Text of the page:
Augmented Reality (AR) applications have been making headway into our lives. Probability the most recognized AR use is the yellow first down marker used on TV for most football games. AR apps have also been creeping into our phones. My current favorites are SkyMap and Wikitude. Being an engineer and scientist, I’ve always been interested in how things work. The inner workings of AR could not escape my interest, especially with access to such tools as our new smart phones. What makes AR possible in today’s new phones are the MEMS and GPS sensors. The MEMS sensor is used to sense the attitude of the phone, and the GPS is used to sense the location. Just using the MEMS sensors you can do some cool applications that use the phone’s attitude to make objects on the screen maintain a level orientation such as in our Magnetometer application and its “floating compass” look and feel. Add in your GPS location and you can adjust the size and position of objects on the screen and then give the appearance of anchoring those objects in the real world.
To demonstrate these principals, I’ve modified the example from my previous post Loading Textured SketchUp Models Into AR Windows Phone Applications. This example showed how to put a fully textured earth and moon from SketchUp into an XNA Windows Phone 7 application. Now what we’re going to do is anchor the earth and the moon to realworld locations. We’ll scale the size of the earth, moon, and the distance between them. One of the reasons for me choosing this example is to also demonstrate something I’ve always been fascinated with—the true scale of emptiness in our universe. When I was young, I was the kid who would calculate the scale of the sun, planets, and moons and place a baseball, basketball, or whatever else would work at distances that showed the scale of distances and sizes of those solar system objects. Now that I’m all grown up, I can do this with software and my phone!
In this example, our earth will be located at a nearby park and will be just under 20 ft (7918 miles actual) in diameter. That will make our moon just over 5 ft (2159 miles actual). So how far do we need to put them away from each other? Yep, about 590 ft (238,855 miles actual). It’s one thing to look up at the moon and think that it sure is a long ways away; it’s another thing to actually lay out a scale model of the earth-moon system and visualize just how small and far away they are from each other. Visualizing the system like that as a kid really made me realize what Armstrong, Aldrin, and Collins did in a tiny spaceship back in 1969. I’m sad that we lost Armstrong. We need more heroes like these guys who can look at a mission like they did and go for it.
There are two parts to anchoring your AR objects in the real world. The first part is to change the orientation of the objects based upon the orientation of your phone. This gives the illusion that your AR objects maintain their orientation no matter how you orientate your phone. I’ve already covered this with just a few lines of code in my post: Silverlight/XNA and Correcting WP7 Attitude Alignment. In this example, we are dealing with a TextureMeshObject (from a previous post) that has a View and World property that get applied to the ModelEffectCollection of the internal Model. To apply the orientation correction in this example, we will set the resulting matrix to the View property of the TextureMeshObject.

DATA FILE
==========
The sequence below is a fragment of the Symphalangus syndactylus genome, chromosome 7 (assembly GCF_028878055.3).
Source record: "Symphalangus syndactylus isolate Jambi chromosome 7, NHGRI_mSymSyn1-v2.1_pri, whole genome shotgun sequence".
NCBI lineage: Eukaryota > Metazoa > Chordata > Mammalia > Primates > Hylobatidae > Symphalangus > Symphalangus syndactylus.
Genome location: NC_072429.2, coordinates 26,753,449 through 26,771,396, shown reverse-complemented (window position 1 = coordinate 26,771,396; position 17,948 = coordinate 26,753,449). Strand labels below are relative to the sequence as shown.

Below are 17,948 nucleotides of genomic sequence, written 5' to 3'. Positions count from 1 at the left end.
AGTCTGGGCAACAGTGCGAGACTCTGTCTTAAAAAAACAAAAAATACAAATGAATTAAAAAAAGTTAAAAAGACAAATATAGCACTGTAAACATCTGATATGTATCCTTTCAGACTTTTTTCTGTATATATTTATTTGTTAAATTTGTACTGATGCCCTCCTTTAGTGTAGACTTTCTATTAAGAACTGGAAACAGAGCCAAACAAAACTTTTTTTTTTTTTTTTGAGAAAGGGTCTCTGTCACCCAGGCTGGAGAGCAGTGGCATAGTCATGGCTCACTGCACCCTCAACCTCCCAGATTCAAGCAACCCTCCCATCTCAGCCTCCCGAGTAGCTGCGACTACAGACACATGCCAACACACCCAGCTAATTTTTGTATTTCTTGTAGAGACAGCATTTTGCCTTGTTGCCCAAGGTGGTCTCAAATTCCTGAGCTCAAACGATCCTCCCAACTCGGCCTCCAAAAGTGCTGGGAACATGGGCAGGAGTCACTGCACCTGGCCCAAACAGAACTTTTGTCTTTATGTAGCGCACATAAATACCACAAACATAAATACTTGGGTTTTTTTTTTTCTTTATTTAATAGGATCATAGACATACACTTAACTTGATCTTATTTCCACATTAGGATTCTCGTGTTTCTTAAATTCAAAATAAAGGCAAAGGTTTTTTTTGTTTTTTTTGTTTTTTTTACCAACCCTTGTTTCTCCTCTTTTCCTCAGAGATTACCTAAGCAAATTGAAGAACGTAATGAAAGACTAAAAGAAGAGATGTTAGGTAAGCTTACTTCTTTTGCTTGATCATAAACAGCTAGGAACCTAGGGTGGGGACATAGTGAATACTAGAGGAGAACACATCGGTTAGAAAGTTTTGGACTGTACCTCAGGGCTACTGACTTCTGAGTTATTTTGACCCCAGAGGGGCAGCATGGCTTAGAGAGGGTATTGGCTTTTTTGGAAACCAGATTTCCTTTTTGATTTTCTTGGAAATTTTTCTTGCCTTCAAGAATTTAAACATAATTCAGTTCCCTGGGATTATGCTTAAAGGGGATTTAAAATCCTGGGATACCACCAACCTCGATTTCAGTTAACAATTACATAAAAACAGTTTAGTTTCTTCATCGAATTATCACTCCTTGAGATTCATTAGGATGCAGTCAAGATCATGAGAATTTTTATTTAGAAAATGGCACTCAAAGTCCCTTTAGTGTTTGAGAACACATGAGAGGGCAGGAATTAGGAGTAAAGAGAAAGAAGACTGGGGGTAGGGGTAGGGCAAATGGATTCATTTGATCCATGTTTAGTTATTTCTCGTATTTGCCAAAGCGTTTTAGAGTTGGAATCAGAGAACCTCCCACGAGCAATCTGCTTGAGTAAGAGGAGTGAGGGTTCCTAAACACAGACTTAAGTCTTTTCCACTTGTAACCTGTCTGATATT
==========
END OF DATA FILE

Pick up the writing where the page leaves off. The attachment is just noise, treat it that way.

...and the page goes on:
Matrix matrix = Matrix.CreateRotationX(-pitch);
matrix = Matrix.CreateRotationY(-roll) * matrix;
matrix = Matrix.CreateRotationZ(-yaw) * matrix;
earth.View = matrix;
The next part is to position your objects in the space around your phone. The easiest way I found for this is to make your phone the center of your little universe. So if your GPS location is (35.127055,-101.913976) and your scaled 20 ft diameter AR earth is anchored to the GPS location (35.127383,-101.914133), how do you calculate the matrix for the earth.World property? It ends up being just a few lines of code.
First we set our constant for the real earth’s radius. We also start off with an Identity matrix. In our matrix, we assume that the M43 component is the altitude of our position. In order to get the correct rotation, we have to subtract our current altitude and real earth radius. This puts the center of rotation now at the center of the real earth.
const float EARTHRADIUS = 6371000.0f; //We're using meters
Matrix mworld = Matrix.Identity;
mworld.M43 -= (float)CurrentLocation.Altitude + EARTHRADIUS;
We then calculate the difference in latitude between our position and the AR earth position. This difference tells us how many degrees we need to rotate about the X axis.
mworld = mworld * Matrix.CreateRotationX(MathHelper.ToRadians(
Now we figure out the difference in longitude. This tells us how many degrees we need to rotate about the polar axis, which in our case is the Y axis.
mworld = mworld * Matrix.CreateRotationY(-MathHelper.ToRadians(
Now we need to add back in our altitude and real earth radius to the M43 component and apply the finished matrix to the earth.World property.
mworld.M43 += (float)CurrentLocation.Altitude + EARTHRADIUS;
earth.World = mworld;
That’s it! You now have complete control of anchoring any object in your AR world. The biggest limitation to this is that you must take into account the accuracy of the GPS in your phone. If you make the size of your anchored object near or less than the GPS accuracy then when you approach your anchored object it will appear to hop around. It’s best to keep your anchored object larger than your GPS accuracy.
You can see in this video that we can walk up and around the earth (20 ft diameter). You can see it hopping around a bit but not too badly. However when we hike over to the moon (5 ft diameter), you can see it hopping around a bit more. The bigger your AR objects and the more accurate your GPS, the better the result.